Root: Part II, Chapter 1
A new villain takes the stage on the battlefield of Chicago’s North Side—one whose chaotic interests may not quite line up with those of Lamm and Kray.
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Part II: The School
A.A. stood and made his awkward excuses to Mr. and Mrs. Clegg. It’s not fair, he thought, letting his clenched smile curdle into a grimace. After all my long, careful work, it just isn’t fair.
He swept through the hospital waiting room past several other quiet clumps of family desperation. In the elevator lobby he stood panting and shaking. Dennis Clegg, one of his toughest minions, out of commission on the same night that Gillian, so bright and full of promise, had gone off the grid? Why not Bobby, who was only a placeholder in the chain? Why not Frida? He could have made do without either of them. Why, on top of Adele and Brand, did he have to lose two more of the strongest links in his chain?
It was chaos, of course—the simple, inscrutable workings of that chaos he so carefully cultivated. But given the timing, A.A. couldn’t help seeing it as universal malevolence of a very personal sort.
A distant detonation of thunder underscored the perception.
A.A. tugged at his thick white beard. What a piece of bad luck this had been, running into Dennis’s everloving parents. What on earth were they doing here? He needed to talk to the kid, not to the weepy, clueless, utterly boring parents.
That they had beaten him to the hospital was perhaps understandable. That they had recognized him was an unpleasant surprise. Most parents, in his experience, could barely remember their kids’s names, let alone the name of one of their kids’ middle school teachers. And since they of course knew him as Dennis’s old math teacher Ken Sunshine, not as Dennis’s extralegal employer A.A., he could scarcely admit that he too was there for some last words with their precious baby before, God forbid, the pig-faced butterball kicked off.
“Gah!” he muttered. He turned in a complete circle, then pushed through the door to an emergency stairwell, hungry for chaos of any sort. He could feel his power ebbing, dented by the Cleggs’ ignorant use of his old name. He needed something he rarely sought—positive reinforcement.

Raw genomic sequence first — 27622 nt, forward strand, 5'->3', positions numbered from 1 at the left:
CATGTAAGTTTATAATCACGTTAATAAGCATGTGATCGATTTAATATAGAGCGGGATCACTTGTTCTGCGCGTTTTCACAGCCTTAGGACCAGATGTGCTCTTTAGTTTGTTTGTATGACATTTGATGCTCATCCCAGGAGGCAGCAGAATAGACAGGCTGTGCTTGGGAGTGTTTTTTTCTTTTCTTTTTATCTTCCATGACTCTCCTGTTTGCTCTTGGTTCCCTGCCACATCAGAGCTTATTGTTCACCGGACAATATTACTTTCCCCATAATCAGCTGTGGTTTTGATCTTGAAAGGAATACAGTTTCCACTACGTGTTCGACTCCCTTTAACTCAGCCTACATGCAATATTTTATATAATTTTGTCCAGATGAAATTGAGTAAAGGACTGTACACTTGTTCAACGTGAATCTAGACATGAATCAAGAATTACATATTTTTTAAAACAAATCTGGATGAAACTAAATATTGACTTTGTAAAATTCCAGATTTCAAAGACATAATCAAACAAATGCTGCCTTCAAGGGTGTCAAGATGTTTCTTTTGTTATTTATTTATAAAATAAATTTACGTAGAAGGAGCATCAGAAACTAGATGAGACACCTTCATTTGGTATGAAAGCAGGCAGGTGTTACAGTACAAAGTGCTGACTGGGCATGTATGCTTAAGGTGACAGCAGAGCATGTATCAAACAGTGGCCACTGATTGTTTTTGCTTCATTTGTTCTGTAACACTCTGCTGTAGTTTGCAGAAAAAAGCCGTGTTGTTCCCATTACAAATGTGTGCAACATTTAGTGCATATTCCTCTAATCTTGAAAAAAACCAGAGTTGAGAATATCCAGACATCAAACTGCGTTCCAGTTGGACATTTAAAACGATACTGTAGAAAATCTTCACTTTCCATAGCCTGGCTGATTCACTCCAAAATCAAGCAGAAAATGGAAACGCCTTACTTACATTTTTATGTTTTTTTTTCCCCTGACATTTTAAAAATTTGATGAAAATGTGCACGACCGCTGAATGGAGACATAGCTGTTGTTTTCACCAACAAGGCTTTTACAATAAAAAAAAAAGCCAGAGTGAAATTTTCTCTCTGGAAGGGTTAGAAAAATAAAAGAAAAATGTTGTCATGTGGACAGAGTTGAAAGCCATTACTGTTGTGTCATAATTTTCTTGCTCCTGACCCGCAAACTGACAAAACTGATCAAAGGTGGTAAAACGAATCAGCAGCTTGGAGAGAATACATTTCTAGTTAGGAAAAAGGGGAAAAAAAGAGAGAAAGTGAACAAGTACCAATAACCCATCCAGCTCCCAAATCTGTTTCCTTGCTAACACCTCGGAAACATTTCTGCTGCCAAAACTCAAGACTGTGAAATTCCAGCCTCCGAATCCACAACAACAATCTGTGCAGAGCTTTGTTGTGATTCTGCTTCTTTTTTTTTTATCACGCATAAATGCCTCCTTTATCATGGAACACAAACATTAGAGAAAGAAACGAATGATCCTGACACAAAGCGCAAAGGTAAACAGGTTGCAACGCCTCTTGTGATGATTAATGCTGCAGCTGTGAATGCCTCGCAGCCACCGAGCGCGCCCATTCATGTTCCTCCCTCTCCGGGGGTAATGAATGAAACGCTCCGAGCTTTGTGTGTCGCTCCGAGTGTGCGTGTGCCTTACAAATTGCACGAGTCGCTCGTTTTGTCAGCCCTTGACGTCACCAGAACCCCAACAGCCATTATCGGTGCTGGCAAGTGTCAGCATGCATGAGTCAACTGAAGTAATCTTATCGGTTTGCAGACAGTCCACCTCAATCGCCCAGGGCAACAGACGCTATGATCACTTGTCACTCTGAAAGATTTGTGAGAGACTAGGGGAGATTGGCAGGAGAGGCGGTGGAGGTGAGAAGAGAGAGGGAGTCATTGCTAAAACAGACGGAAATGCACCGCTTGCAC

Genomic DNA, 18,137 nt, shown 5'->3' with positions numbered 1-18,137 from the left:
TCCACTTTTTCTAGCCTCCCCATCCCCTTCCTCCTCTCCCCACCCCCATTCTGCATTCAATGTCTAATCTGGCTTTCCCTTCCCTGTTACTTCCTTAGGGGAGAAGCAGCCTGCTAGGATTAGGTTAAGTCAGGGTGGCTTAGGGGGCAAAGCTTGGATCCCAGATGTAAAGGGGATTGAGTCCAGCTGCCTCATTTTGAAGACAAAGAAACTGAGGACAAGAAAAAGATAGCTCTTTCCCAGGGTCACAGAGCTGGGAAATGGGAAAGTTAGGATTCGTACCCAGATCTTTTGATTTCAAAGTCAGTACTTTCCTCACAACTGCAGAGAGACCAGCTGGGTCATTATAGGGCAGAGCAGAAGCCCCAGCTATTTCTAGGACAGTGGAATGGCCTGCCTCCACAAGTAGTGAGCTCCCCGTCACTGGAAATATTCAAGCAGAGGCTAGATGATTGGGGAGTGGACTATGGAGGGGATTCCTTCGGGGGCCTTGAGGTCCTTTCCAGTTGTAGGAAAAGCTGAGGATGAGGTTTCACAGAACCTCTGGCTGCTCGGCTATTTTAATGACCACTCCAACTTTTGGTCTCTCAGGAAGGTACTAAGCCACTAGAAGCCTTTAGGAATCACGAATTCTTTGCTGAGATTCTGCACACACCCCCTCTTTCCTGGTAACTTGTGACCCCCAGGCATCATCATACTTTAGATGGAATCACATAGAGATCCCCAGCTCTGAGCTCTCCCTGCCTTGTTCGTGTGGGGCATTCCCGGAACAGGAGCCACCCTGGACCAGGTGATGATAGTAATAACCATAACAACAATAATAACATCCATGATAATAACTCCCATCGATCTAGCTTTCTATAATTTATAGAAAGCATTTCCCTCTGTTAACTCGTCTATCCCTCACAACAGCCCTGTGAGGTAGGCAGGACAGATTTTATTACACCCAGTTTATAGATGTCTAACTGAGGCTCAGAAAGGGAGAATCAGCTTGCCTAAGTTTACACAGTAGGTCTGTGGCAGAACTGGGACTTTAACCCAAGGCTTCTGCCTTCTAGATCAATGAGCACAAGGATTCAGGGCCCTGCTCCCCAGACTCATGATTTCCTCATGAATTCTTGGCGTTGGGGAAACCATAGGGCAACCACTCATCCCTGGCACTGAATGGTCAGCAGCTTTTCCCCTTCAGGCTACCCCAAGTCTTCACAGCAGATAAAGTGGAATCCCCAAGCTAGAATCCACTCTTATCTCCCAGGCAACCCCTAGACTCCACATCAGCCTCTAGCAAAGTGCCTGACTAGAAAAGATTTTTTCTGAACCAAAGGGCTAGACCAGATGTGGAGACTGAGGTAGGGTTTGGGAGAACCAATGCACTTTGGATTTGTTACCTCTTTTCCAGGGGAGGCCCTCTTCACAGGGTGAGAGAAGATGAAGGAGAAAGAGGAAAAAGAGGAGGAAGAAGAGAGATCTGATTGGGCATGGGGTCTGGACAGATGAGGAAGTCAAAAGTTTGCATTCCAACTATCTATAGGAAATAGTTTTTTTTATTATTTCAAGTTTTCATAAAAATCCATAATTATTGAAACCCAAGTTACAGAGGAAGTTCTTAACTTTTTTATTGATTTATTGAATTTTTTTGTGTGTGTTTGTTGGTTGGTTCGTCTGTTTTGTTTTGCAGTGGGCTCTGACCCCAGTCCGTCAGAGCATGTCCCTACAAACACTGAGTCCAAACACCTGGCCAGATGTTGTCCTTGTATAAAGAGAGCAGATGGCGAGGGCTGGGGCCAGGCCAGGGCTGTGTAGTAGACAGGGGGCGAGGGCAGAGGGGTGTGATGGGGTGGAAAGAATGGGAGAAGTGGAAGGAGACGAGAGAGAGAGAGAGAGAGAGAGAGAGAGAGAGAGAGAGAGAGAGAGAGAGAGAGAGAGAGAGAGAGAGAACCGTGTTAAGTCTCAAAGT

That, and information.
It was cold in the stairwell. A.A. drew his comm window out of the inside breast pocket of his tweed jacket. The windows in this stairwell were little more than vertical slits punched through the whitewashed concrete. They let in the sounds and smells of the weather, but only a narrow spray of the pelting rain itself. He didn’t have an umbrella, which meant his jacket would get soaked when he left. Which was good.
He twirled his finger in front of the comm window, then held the little rectangle to his ear. Thunder roared outside the hospital, and he heard it doubled through the window a moment later.
“We find ourselves rather preoccupied at the moment, A.A.,” said the unmistakable, strangled voice of Kray. “We’ve been more than generous in our communication with you tonight. Why are you bothering us?”
A.A. grinned through gritted teeth. He didn’t like the daemons any more than they liked him, but they tolerated him because his interests seemed to serve theirs. If only they knew.
“Nice to hear your voice again too, you big lug,” A.A. said, and he meant it. He could practically feel his batteries recharging at the use of his truer name. “Now, if I can dispense with the formality of bringing you flowers, I need to pump you for more information.”
“We. Are. Busy,” said Kray. “We’ve already extended you the courtesy of reporting the attack on your recruit, and letting you know where to find him.”
Treat me like dirt, A.A. thought, yanking the window away from his ear and staring at it angrily. He wanted to poke a finger right through it into Kray’s skanky ear. Or spit through it. Or both! Yes, that would be good! A wet willy for the upstanding agent of chaos prevention. Perfect.